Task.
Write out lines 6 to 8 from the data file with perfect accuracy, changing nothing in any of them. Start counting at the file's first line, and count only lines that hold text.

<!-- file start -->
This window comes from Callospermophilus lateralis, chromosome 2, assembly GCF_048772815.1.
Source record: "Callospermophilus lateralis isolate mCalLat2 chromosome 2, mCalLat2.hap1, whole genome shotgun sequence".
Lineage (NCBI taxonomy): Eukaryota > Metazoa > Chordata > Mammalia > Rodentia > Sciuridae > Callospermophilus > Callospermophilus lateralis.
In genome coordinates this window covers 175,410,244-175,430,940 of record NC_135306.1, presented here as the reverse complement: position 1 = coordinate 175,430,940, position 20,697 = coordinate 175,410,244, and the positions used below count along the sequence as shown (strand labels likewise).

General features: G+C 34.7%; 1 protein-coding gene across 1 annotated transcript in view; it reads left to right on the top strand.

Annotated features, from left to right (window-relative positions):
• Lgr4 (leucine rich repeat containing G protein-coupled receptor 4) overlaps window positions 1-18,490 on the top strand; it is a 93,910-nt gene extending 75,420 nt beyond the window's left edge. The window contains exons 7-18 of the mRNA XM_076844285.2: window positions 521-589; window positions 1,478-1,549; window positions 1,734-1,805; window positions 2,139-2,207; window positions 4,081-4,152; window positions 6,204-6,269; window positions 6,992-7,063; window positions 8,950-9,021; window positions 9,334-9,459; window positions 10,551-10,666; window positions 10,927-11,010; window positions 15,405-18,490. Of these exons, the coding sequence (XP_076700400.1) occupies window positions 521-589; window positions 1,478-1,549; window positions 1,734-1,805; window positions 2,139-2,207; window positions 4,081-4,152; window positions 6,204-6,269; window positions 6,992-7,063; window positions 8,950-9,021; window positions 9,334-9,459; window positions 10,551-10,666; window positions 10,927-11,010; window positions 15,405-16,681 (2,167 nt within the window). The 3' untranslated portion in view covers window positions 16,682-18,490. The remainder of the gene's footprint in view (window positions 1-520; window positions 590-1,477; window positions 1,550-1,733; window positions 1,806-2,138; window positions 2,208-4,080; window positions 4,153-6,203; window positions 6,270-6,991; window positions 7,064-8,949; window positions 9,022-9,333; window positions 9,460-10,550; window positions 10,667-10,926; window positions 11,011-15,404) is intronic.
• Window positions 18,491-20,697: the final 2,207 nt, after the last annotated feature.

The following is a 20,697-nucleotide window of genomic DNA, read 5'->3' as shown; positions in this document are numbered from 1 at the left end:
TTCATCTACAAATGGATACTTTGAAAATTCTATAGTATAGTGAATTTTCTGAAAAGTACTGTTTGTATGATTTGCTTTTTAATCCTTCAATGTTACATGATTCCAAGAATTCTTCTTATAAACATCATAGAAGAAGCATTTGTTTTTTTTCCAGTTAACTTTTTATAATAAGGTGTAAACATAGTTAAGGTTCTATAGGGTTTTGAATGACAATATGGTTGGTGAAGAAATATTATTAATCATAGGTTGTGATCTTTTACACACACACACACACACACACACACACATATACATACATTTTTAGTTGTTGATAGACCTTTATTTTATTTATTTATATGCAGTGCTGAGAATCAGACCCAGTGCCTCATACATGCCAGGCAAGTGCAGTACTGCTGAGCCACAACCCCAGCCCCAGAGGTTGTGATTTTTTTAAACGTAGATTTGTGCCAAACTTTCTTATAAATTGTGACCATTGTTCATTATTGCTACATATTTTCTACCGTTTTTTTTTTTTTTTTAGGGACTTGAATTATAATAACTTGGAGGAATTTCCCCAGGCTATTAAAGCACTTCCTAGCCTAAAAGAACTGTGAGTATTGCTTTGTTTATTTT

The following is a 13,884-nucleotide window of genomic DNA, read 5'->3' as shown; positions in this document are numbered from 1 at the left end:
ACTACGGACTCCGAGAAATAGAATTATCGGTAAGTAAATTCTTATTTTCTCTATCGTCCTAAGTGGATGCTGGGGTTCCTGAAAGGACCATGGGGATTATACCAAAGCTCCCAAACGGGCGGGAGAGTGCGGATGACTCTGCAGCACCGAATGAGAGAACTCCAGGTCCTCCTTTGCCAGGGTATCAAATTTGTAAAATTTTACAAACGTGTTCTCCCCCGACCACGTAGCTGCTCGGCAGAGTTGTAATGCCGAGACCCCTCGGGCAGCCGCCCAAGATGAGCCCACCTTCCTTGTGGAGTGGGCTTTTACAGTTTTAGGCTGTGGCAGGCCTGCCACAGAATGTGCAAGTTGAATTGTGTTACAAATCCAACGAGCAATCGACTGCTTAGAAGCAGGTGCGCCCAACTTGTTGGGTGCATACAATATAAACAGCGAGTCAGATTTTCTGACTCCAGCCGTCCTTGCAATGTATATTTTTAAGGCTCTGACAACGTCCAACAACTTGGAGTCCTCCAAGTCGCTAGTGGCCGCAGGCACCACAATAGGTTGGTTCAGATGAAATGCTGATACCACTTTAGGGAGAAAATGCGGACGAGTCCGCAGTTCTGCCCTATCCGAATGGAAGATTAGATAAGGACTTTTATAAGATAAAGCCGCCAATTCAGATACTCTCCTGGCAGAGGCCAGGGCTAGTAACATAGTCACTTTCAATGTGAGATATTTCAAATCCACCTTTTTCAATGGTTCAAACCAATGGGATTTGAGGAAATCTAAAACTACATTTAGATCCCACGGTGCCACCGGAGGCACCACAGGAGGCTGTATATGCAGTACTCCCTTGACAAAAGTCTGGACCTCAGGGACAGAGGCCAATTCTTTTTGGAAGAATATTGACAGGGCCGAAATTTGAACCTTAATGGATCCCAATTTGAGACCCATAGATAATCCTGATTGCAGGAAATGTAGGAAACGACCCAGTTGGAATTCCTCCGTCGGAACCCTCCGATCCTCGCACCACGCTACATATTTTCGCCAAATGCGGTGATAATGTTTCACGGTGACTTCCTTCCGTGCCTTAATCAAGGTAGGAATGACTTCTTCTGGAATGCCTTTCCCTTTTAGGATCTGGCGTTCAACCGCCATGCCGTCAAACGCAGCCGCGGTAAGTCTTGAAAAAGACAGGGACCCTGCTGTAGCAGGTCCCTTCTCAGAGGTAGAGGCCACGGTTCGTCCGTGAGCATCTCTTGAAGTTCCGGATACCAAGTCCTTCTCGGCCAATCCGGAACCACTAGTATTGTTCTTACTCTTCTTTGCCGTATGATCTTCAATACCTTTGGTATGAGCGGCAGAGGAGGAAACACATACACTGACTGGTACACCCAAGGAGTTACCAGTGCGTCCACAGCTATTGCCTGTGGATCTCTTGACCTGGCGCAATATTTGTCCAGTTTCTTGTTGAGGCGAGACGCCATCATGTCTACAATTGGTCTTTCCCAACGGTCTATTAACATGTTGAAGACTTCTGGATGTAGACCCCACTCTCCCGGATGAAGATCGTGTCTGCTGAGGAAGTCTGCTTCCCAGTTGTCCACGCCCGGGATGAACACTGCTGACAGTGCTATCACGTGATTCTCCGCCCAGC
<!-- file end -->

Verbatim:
Annotated features, from left to right (window-relative positions):
• Lgr4 (leucine rich repeat containing G protein-coupled receptor 4) overlaps window positions 1-18,490 on the top strand; it is a 93,910-nt gene extending 75,420 nt beyond the window's left edge. The window contains exons 7-18 of the mRNA XM_076844285.2: window positions 521-589; window positions 1,478-1,549; window positions 1,734-1,805; window positions 2,139-2,207; window positions 4,081-4,152; window positions 6,204-6,269; window positions 6,992-7,063; window positions 8,950-9,021; window positions 9,334-9,459; window positions 10,551-10,666; window positions 10,927-11,010; window positions 15,405-18,490. Of these exons, the coding sequence (XP_076700400.1) occupies window positions 521-589; window positions 1,478-1,549; window positions 1,734-1,805; window positions 2,139-2,207; window positions 4,081-4,152; window positions 6,204-6,269; window positions 6,992-7,063; window positions 8,950-9,021; window positions 9,334-9,459; window positions 10,551-10,666; window positions 10,927-11,010; window positions 15,405-16,681 (2,167 nt within the window). The 3' untranslated portion in view covers window positions 16,682-18,490. The remainder of the gene's footprint in view (window positions 1-520; window positions 590-1,477; window positions 1,550-1,733; window positions 1,806-2,138; window positions 2,208-4,080; window positions 4,153-6,203; window positions 6,270-6,991; window positions 7,064-8,949; window positions 9,022-9,333; window positions 9,460-10,550; window positions 10,667-10,926; window positions 11,011-15,404) is intronic.
• Window positions 18,491-20,697: the final 2,207 nt, after the last annotated feature.